Your Place: A homeowner’s advice on caring for a deck
Your Place: A Homeowner’s Advice on Caring for a Deck
August 19, 2011|By Alan J. Heavens, Inquirer Real Estate Writer
Reader Alden Smith of Wayne offers some words of wisdom on deck care and maintenance:
“My cedar-plank deck is 19 years old and is in very good condition. Each year, I apply Olympic semi-transparent, oil-based product. I use a sponge-mop applicator with a roller pan to apply. This is an easy and quick method.
“I have had to replace a few boards … from time to time. … I only replace the bad section by using a sabre saw to cut it out. Then I attach a new cleat to the deck frame and drop it in place.
“I use a Cabot stain to color the new section to duplicate the existing color and then apply the Olympic.
“The deck is on a sloping hill with a lot of ventilation. This is why it has lasted so well.”
His daughter had a deck built by the same contractor using cedar. Since her deck is only a few feet off the ground, it has rotted badly. It has been coated every few years.
Now her 17-year-old deck will be replanked using Trex, the composite wood product.
“I would advise a deck built close to ground level be constructed of Trex or similar material,” Smith said. “More expensive, but it will last a long time.”
Painting weathered wood. Our expert, Debbie Zimmer of the Paint Quality Institute, is back this week with tips on painting weathered wood. When painting a home with a wood exterior, it’s not unusual to find areas that are weathered.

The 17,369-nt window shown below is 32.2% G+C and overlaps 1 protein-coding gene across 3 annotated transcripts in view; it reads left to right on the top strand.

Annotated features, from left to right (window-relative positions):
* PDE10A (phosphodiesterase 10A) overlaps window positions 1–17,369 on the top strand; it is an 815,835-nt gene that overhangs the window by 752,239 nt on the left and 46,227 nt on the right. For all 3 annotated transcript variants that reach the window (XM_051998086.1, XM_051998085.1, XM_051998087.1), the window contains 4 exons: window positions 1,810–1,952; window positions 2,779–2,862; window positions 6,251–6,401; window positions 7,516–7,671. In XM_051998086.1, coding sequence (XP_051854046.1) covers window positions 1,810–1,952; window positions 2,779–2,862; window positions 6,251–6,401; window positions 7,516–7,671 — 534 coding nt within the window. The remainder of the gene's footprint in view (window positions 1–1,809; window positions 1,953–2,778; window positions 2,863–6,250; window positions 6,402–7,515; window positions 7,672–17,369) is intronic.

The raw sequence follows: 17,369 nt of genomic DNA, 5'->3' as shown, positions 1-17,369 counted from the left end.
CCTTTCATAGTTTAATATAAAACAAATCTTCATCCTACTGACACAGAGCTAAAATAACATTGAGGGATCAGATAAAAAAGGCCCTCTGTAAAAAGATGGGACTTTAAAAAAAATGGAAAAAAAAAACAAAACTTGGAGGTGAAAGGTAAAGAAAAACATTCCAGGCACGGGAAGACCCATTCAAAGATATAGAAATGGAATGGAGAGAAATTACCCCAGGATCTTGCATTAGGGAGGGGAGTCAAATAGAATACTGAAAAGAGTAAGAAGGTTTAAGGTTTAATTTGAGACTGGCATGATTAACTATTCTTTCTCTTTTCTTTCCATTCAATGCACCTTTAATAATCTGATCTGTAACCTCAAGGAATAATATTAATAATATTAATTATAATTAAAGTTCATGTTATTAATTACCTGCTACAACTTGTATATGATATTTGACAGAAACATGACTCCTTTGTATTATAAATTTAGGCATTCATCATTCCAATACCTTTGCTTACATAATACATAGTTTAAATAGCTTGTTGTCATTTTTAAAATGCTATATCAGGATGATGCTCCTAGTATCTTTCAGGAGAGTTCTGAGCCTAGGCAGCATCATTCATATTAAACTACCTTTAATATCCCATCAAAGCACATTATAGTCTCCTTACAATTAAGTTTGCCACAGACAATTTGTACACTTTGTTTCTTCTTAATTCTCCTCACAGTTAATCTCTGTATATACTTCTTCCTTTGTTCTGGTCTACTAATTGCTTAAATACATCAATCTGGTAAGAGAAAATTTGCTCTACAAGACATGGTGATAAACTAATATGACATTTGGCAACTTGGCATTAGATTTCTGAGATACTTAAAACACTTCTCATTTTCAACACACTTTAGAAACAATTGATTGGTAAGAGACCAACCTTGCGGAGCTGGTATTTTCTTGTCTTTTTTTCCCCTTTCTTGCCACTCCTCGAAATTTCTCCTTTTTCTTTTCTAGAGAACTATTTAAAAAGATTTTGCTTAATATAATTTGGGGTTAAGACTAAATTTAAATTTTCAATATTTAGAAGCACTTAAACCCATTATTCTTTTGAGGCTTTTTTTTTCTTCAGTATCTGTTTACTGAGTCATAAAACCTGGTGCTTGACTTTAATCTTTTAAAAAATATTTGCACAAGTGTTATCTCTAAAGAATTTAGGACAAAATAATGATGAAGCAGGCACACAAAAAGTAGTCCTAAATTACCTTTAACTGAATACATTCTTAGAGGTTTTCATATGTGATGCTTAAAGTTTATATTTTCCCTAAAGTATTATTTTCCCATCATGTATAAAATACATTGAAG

Sometimes, this is because it has been years since the last paint job. But even new construction – a recent addition – can be weathered after only a few weeks if unpainted wood is left exposed.
“If the wood exterior you’re about to paint meets one of these descriptions, you’ll need to do some extra surface preparation,” Zimmer said. “That’s the only way to end up with a quality, long-lasting paint job.”
Assuming the wood was painted previously, start surface preparation by scraping away loose or peeling paint.
Dry rot (dry, crumbly sections of wood) and wet rot (soggy, soft spots) are both caused by microorganisms that thrive in damp conditions.
Rot can destroy the wood so completely that a finger can be pushed right through it. To test for rot, poke suspicious-looking boards with an awl; if it goes in easily, the wood has rotted.
If you are in the Greater Philadelphia area and are in need of pressure washing, power washing, window cleaning, graffiti removal or vehicle cleaning services, contact our Philadelphia Pressure Washing company at 215-703-8306.